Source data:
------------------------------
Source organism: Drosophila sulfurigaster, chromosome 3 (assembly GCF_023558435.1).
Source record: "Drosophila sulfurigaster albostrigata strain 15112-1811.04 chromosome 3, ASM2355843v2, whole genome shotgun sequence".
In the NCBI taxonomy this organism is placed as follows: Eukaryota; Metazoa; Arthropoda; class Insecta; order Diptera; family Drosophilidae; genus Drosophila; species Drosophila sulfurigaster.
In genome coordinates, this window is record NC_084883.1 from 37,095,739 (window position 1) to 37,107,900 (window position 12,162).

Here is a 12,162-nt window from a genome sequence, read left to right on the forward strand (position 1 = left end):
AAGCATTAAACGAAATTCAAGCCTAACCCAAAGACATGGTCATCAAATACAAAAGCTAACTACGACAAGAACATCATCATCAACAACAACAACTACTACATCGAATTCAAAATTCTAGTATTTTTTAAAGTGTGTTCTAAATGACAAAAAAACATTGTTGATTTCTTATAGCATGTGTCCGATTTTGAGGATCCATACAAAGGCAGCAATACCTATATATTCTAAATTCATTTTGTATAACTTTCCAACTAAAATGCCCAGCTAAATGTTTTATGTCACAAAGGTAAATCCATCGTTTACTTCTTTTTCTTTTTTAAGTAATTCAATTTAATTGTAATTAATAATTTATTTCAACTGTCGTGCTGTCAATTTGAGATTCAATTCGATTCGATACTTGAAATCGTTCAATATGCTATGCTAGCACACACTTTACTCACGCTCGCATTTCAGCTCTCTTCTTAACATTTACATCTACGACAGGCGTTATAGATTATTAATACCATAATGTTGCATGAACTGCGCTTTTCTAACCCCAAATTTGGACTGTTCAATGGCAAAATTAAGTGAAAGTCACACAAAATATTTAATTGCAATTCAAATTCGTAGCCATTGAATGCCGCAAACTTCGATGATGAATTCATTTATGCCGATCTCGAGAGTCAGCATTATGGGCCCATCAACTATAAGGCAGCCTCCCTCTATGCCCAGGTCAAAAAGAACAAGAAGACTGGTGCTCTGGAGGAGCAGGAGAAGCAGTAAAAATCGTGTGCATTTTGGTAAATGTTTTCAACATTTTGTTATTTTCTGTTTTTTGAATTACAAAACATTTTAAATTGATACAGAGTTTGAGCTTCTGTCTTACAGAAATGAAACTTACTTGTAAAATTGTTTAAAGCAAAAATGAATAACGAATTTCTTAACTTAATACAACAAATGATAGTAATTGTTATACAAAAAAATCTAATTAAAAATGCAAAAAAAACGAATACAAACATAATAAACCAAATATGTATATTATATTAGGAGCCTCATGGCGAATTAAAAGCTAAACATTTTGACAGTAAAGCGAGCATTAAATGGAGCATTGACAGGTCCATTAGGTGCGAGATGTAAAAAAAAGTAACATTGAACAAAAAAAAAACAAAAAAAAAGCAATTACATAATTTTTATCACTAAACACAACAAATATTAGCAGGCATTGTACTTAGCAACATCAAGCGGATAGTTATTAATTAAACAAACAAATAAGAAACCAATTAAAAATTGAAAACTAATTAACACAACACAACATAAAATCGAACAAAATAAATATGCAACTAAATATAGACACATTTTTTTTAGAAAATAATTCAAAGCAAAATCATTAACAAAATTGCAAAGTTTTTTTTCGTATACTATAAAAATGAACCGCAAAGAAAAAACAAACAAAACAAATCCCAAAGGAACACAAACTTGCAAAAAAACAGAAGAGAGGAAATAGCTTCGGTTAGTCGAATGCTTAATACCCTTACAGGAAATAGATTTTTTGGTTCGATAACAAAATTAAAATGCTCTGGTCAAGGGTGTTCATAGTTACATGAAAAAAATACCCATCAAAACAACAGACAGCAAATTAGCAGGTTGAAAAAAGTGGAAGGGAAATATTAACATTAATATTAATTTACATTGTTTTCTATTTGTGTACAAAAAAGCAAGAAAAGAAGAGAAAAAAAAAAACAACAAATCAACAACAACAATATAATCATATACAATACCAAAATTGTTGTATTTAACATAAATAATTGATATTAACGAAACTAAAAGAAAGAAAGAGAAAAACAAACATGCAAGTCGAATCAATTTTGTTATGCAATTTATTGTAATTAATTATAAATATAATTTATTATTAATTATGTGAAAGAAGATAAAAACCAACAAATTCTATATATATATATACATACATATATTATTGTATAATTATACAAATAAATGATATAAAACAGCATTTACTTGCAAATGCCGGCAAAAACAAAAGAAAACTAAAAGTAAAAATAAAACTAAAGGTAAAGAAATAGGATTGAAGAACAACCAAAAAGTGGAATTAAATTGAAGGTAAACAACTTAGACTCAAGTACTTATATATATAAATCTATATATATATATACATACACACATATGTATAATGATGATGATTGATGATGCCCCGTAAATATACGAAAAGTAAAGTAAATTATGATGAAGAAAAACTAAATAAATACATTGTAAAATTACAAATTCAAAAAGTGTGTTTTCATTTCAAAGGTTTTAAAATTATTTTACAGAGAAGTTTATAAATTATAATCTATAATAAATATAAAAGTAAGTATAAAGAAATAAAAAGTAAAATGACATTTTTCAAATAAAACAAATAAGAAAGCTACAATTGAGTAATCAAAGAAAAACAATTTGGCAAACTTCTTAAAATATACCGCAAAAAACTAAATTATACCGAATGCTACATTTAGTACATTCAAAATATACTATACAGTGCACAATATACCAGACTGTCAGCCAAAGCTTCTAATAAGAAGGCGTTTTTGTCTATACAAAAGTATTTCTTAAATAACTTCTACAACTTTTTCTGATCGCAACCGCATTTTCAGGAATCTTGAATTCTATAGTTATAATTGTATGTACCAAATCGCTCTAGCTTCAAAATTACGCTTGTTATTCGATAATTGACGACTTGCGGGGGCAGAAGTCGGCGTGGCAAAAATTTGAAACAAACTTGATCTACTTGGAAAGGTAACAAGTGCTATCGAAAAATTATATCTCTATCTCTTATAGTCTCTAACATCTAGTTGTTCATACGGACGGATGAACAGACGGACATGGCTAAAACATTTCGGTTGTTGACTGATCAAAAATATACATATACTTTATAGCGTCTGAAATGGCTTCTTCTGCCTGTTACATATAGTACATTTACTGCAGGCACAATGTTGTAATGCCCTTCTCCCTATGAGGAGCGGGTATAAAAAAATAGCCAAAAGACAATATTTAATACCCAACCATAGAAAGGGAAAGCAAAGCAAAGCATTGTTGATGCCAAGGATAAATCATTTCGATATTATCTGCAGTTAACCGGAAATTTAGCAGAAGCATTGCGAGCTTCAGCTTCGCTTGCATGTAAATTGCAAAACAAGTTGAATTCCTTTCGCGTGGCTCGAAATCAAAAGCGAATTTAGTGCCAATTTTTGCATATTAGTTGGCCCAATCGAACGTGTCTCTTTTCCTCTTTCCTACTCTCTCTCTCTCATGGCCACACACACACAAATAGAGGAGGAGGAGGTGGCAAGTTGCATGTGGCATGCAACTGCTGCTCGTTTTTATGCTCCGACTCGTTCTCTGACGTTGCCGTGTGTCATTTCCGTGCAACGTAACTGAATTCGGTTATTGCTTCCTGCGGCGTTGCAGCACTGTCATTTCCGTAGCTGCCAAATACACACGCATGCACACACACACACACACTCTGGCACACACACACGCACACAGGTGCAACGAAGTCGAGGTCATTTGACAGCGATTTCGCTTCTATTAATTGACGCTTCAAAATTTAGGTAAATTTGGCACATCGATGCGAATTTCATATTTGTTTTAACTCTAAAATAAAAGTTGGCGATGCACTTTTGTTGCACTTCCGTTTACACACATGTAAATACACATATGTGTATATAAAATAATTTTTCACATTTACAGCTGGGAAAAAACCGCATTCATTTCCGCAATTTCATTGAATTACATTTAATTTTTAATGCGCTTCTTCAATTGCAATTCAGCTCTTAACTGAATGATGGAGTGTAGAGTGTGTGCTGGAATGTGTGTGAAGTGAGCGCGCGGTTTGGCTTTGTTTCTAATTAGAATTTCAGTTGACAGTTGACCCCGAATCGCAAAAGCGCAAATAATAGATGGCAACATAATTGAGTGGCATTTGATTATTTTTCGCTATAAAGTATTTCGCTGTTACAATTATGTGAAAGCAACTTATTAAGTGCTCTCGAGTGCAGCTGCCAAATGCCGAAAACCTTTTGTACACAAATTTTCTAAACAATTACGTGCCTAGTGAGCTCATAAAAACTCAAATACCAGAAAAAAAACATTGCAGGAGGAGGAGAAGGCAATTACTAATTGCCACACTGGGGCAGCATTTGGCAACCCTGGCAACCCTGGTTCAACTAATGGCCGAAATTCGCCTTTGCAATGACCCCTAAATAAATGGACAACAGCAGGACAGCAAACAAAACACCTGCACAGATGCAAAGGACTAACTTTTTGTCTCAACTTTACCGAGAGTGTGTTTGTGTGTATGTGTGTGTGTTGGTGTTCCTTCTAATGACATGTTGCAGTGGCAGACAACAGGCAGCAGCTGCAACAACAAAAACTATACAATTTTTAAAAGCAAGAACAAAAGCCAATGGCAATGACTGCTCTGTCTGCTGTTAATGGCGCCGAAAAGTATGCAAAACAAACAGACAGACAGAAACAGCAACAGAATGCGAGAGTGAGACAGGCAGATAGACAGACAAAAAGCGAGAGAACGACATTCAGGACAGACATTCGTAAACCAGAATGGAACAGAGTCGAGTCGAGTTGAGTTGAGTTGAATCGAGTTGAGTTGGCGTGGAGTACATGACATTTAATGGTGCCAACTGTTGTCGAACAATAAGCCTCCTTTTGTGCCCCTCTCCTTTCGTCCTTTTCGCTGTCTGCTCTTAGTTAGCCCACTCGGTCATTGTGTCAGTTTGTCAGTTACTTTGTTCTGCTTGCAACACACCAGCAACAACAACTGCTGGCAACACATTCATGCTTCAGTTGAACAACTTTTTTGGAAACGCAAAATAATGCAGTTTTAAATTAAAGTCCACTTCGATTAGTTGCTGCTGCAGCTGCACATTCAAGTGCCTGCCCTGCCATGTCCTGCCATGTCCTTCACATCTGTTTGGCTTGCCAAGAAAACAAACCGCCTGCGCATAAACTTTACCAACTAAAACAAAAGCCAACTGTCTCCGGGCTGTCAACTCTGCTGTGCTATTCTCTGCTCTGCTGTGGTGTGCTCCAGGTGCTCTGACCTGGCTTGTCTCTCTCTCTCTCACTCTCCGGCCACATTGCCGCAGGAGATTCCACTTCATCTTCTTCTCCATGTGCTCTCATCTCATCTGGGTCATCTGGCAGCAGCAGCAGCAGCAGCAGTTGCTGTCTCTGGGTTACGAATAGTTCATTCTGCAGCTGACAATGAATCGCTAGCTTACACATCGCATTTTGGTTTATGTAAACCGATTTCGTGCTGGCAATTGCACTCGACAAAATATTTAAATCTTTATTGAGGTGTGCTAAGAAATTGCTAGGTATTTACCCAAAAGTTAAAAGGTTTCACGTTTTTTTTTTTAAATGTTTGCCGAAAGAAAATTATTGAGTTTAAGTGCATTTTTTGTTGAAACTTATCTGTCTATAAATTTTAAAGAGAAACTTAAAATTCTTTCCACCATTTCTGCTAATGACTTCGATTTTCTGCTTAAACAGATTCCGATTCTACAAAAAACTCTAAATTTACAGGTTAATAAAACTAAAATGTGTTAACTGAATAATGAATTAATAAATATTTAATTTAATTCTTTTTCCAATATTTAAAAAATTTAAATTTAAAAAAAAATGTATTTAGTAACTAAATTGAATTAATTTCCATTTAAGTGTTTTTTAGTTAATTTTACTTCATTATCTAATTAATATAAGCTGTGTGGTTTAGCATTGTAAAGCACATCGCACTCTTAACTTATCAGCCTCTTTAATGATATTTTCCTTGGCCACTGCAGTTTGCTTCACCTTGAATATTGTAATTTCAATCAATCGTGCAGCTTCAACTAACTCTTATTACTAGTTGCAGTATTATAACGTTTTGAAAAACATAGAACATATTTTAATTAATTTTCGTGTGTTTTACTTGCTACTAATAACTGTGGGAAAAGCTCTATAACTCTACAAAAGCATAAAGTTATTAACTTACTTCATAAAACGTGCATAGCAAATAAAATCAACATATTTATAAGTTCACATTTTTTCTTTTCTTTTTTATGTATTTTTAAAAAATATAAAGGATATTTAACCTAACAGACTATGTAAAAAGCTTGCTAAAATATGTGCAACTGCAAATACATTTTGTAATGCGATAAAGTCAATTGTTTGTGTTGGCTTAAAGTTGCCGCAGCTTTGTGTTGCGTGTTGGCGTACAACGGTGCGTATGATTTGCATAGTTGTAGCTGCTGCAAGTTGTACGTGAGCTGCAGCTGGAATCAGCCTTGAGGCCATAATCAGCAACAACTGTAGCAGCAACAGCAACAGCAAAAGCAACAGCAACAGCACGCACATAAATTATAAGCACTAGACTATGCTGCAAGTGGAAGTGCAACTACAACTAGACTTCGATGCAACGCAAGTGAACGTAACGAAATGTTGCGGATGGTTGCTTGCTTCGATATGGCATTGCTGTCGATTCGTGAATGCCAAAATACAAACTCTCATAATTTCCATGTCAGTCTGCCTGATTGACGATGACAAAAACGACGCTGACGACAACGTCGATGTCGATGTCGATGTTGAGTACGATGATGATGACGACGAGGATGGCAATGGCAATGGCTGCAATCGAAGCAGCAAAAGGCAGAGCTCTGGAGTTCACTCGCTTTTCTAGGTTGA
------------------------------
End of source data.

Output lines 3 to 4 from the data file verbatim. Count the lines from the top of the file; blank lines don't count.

In the NCBI taxonomy this organism is placed as follows: Eukaryota; Metazoa; Arthropoda; class Insecta; order Diptera; family Drosophilidae; genus Drosophila; species Drosophila sulfurigaster.
In genome coordinates, this window is record NC_084883.1 from 37,095,739 (window position 1) to 37,107,900 (window position 12,162).